Design a site like this with
Get started

Help Me Understand: How is My Life Better as a Black Man?

How is my life, as a black man, better than it was two months ago, and are current efforts working towards the goal of a safer life for black people?

Photo by: Wouter Engler

I’m trying a new approach. I think that often we approach debates from the position of being right and having to convince the other side they are wrong. It means we aren’t really listening for understanding, but for points to counter. What this often leads to is people yelling their best arguments at each other and making no progress.

So, I won’t be making an argument for or against, I will be stating my sticking points. This is not an opportunity to lecture me, but more like be a tutor to guide me to the right answer. If you can explain these issues, I am on your side. If not, I’m not going to tell you to reevaluate your side that is on you. I am seeking understanding, not trying to change minds.

Are protests working?

First, I support protests as a way that Americans have addressed social change. When done right, and for the right reasons, I’m a big fan. We are far past the “raise awareness” stage, so what are the protests currently accomplishing? Police across the nation are still using choke-holds, Breonna Taylor’s killer are still free, and there has been no cultural shift in police department and guilds. So, how are the protests currently making my life safer?

Will defunding the police make black lives safer?

I fully support police reform and reorganization. I like the idea of having other services show up in stressful situations where a person with a gun will only make things worse.  Situations with someone with mental health issues or dealing with the homeless. Times when someone can offer services and not handcuffs. Programs like this in other cities shows a lot of promise and I would love to see something like that implemented in my area. So, my question isn’t is it a good idea, my question is will it make black lives safer? The distinction is important.

Now look at the list of names when we talk about Black Lives Matter. George Floyd, Breonna Taylor, Sandra Bland, Eric Garner, Philando Castile, the list goes on, none of them were homeless or facing a mental health crisis. All were killed after police were responding to a crime or a traffic infraction. Something those other services would not be doing.

As much as I want someone else to take over these duties for the police, none of the defund the police solutions are changing the issue of black people being killed by the police because none of them would have been used in the deaths of these black people.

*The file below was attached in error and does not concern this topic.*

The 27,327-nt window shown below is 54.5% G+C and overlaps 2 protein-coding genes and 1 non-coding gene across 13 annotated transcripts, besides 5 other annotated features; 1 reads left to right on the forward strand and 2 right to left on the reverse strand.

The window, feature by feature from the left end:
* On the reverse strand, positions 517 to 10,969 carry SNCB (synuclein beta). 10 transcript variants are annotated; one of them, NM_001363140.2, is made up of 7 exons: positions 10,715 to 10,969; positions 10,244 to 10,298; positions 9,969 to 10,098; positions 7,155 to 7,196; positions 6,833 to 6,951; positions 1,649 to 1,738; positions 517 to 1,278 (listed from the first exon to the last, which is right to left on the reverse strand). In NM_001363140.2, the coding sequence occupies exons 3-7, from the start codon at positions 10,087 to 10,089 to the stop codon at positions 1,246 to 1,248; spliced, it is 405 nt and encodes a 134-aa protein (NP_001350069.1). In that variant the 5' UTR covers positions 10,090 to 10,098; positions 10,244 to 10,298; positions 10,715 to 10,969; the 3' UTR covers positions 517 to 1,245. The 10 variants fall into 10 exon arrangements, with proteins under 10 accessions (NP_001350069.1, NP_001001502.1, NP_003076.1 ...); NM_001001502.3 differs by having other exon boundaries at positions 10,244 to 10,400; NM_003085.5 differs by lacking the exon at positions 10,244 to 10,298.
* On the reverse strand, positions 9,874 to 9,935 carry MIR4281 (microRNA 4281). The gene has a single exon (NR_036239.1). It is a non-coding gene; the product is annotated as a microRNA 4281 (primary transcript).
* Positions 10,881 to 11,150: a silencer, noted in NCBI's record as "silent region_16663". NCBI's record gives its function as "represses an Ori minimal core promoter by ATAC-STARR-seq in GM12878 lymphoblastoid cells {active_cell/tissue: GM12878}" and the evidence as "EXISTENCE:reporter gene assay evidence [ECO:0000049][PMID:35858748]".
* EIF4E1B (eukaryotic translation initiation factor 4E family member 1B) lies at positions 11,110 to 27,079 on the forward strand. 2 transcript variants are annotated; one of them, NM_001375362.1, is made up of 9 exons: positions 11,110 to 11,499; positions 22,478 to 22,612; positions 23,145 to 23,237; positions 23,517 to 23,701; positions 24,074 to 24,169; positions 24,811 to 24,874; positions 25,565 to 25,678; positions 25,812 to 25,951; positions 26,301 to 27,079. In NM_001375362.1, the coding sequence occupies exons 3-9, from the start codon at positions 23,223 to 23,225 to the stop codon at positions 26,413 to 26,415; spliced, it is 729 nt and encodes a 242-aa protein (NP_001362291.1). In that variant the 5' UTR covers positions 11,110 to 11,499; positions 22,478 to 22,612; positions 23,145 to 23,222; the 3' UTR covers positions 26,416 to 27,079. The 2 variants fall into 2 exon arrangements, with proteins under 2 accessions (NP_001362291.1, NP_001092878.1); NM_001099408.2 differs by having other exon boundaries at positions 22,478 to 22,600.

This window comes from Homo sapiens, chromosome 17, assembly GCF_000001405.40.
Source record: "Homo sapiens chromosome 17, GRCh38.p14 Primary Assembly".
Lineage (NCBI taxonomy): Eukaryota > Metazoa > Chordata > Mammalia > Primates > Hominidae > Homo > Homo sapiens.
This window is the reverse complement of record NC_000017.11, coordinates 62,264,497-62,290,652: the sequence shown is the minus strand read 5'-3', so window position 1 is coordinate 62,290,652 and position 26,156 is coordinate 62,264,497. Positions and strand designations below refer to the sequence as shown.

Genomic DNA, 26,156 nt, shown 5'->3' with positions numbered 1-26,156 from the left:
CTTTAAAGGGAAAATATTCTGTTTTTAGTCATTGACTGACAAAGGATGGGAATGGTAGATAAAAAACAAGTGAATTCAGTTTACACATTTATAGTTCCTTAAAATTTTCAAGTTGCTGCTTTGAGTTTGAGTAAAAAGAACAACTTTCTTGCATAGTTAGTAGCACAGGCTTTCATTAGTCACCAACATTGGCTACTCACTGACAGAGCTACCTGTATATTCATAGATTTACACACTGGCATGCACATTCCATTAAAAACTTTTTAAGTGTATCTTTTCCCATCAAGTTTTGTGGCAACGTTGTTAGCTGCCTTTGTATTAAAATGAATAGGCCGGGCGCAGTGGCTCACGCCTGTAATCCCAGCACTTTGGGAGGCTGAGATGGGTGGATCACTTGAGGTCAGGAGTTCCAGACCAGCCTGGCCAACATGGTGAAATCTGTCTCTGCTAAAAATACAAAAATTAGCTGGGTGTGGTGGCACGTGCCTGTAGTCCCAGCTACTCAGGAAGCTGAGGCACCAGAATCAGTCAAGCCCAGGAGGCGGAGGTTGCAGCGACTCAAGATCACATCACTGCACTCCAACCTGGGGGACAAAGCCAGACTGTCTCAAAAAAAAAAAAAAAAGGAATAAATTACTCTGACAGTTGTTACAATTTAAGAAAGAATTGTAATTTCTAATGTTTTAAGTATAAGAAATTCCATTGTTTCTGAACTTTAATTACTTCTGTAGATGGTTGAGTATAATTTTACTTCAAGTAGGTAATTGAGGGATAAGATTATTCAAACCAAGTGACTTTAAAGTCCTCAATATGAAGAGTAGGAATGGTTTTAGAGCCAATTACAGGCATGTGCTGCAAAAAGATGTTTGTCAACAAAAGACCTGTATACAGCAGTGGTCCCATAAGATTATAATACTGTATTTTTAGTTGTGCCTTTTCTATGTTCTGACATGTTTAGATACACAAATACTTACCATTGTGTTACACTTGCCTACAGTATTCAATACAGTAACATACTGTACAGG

I’m going to say that again and put it in bold and underline it for the people that skim articles. None of the solutions proposed in defunding the police would have saved the lives of George Floyd, Breonna Taylor, Sandra Bland, Eric Garner, Philando Castile, and many more. Defund the police = good, but does not solve the problem we need solved.

Banning tear gas and non-lethal measures

Avoiding the discussion of what “non-lethal” means, I am using it in the context of how law enforcement categorizes it. I know city of Seattle banned them, and at the time of this writing, a federal judge blocked the ban. But here is why it is a sticking point for me. I’m not worried about being pepper sprayed by the police, I am worried about being shot by them. I will take a mild irritant over dying any day. I want the police to have as many steps between verbal warning and shooting as possible.

In fact, can we make up new tools for the police? Can someone invent a combination Taser, pepper spray, Spiderman web shooter, tranquilizer gun? Let’s give them a lot of options before they bring the steel.

How is my life as a black man safer?

I need this question answered. Because, to me, it seems like we have not solved the issues that would demonstrate that black lives, do indeed, matter. It seems to me that this is about white safety. All of this started because of excessive force, inflicted by white police officer, on black citizens. Many who did not commit an arrestable offense, and none committing an offense where the death penalty is a possible punishment. None were having a mental health crisis or in a situation where the police would not be involved if we successfully defunded the police into other programs.

I don’t want to argue semantics, and you should think about your response before touching the keyboard. But please, help me understand; how is my life, as a black man, safer than it was two months ago and how are the current efforts getting us towards that goal? If it isn’t better, should we be doing things different?


When it was just smoke

There have been a lot of posts by well-meaning white folks lately. While it is nice, from my perspective it is bringing a smoke detector to a three-alarm fire. The people in the burn ward do not need to be told that while you have never been on fire, you understand that it was hot.